Brick—Margaret Bender Brick, 90, on December 24, 2018, at Kendal at Longwood, Kennett Square, Pa. Peggy was born on July 20, 1928, in Glen Rock, N.J., to Dorothy Shapter and Edward Bender. Dorothy was a homemaker, and Edward was a salesman and stockbroker. The family lived for a year with Dorothy’s parents after losing their home during the depression. In Glen Rock, Peggy attended public schools, was highly active in Girl Scouts, and regularly attended the Methodist church by herself. A driven and high‐achieving student whose relentless commitment to high standards continued throughout her life, she was the first female to receive her high school’s highest honor at graduation: the Good Citizenship Award. Each summer from ages 9 through 23, she attended Camp Te Ata, first as a camper and later a counselor, crediting this experience with helping her learn independence and leadership skills.
The first member of her family to attend college, she majored in sociology and psychology at Ohio Wesleyan University and did graduate study at Columbia University. She married Allan Brick in 1951 and taught at a school for the deaf in Chester, Pa. When Allan began teaching at Dartmouth College, they joined Hanover (N.H.) Meeting. In 1960, they happily moved to Baltimore, Md., where they joined Stony Run Meeting. A passionate educator through her life, once her children were in school, she taught in the Baltimore inner city in Project Mission, a program that prepared teachers for work in the inner city. She continued her education at Towson State University, receiving a master’s in education in 1971 and later doing extensive graduate study.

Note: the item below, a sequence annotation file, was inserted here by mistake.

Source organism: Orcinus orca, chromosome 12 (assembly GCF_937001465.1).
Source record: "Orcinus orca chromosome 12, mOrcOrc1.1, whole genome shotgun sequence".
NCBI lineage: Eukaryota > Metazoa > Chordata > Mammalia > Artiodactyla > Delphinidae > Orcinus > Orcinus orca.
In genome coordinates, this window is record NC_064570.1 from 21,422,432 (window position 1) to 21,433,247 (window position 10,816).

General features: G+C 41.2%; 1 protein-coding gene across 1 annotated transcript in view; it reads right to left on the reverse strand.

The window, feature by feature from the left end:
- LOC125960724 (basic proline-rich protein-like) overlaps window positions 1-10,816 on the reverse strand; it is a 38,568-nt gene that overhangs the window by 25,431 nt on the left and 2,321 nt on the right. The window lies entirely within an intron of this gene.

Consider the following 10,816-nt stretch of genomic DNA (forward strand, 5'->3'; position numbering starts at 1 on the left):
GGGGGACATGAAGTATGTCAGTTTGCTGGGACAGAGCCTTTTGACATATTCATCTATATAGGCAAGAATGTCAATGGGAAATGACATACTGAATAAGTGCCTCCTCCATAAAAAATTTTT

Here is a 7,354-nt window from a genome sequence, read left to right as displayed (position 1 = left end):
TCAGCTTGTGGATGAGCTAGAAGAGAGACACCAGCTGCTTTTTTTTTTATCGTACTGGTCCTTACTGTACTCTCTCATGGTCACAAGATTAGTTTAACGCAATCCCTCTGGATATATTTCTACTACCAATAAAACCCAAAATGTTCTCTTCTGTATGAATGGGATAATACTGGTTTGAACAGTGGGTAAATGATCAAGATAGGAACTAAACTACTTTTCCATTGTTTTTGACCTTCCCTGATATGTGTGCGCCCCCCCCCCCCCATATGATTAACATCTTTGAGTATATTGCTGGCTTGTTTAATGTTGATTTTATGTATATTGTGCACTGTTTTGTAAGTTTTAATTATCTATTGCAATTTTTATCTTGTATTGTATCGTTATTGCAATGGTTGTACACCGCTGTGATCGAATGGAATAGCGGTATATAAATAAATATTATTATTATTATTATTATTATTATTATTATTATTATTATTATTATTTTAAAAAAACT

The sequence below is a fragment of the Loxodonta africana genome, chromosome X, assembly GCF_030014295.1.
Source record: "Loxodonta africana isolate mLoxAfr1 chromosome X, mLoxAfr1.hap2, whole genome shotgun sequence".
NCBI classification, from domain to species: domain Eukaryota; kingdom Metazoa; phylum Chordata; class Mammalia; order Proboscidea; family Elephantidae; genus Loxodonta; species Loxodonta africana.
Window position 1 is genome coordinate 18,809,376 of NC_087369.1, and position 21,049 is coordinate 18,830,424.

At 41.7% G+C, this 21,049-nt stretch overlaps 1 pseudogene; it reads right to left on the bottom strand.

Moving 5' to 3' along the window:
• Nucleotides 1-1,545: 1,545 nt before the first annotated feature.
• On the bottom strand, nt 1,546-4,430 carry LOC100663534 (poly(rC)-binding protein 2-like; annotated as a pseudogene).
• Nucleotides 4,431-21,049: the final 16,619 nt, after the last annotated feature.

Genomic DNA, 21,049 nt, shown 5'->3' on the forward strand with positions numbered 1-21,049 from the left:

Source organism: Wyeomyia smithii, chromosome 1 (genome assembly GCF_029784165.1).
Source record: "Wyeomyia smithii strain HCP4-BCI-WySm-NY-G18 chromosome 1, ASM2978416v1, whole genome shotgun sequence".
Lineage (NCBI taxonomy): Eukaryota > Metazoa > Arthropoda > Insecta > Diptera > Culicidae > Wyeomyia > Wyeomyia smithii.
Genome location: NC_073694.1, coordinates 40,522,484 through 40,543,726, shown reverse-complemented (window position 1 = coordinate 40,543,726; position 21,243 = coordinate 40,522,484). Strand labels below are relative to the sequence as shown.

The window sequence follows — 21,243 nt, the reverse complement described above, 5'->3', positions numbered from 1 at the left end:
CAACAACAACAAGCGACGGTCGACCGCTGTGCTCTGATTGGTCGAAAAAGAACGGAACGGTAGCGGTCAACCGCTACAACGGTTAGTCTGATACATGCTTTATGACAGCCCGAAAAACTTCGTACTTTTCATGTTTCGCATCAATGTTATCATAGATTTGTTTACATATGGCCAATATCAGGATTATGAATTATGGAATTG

The family moved to Nyack, N.Y., for Allan’s work at Fellowship of Reconciliation, and they joined Rockland Meeting in Blauvelt, N.Y. She taught sociology, women’s studies, and human sexual behavior at Dwight Morrow High School in Englewood, N.J., for 18 years. Then she directed the Center for Family Life Education for Planned Parenthood of Greater Northern New Jersey until 1998, afterward consulting in sexuality education for seniors. Serving as board member and later board chair of Sexuality Information and Education Council of the United States (SIECUS), she continued to write dozens of articles and teaching manuals, and in 2007 established the Sexuality and Aging Consortium at Widener University.
All her life, she loved the outdoors and camping. An extraordinary and innovative cook, she crafted delicious, healthy meals for family and friends, often spending a year experimenting with a particular dish or cuisine. She participated in and supported Friends Committee on National Legislation, Friends General Conference, and Pendle Hill. When she and Allan moved into Kendal in 2003, she continued consulting, became a force within Kendal, and co‐edited Experiences: Life at a Continuing Care Community.
Allan died in August 2018 (see previous milestone). Peggy is survived by her children, Deborah Troup, Pamela Shadzik, and Kenneth Brick; and five grandchildren. Should friends desire, memorial contributions may be sent to the Chester Children’s Chorus in Swarthmore, Pa.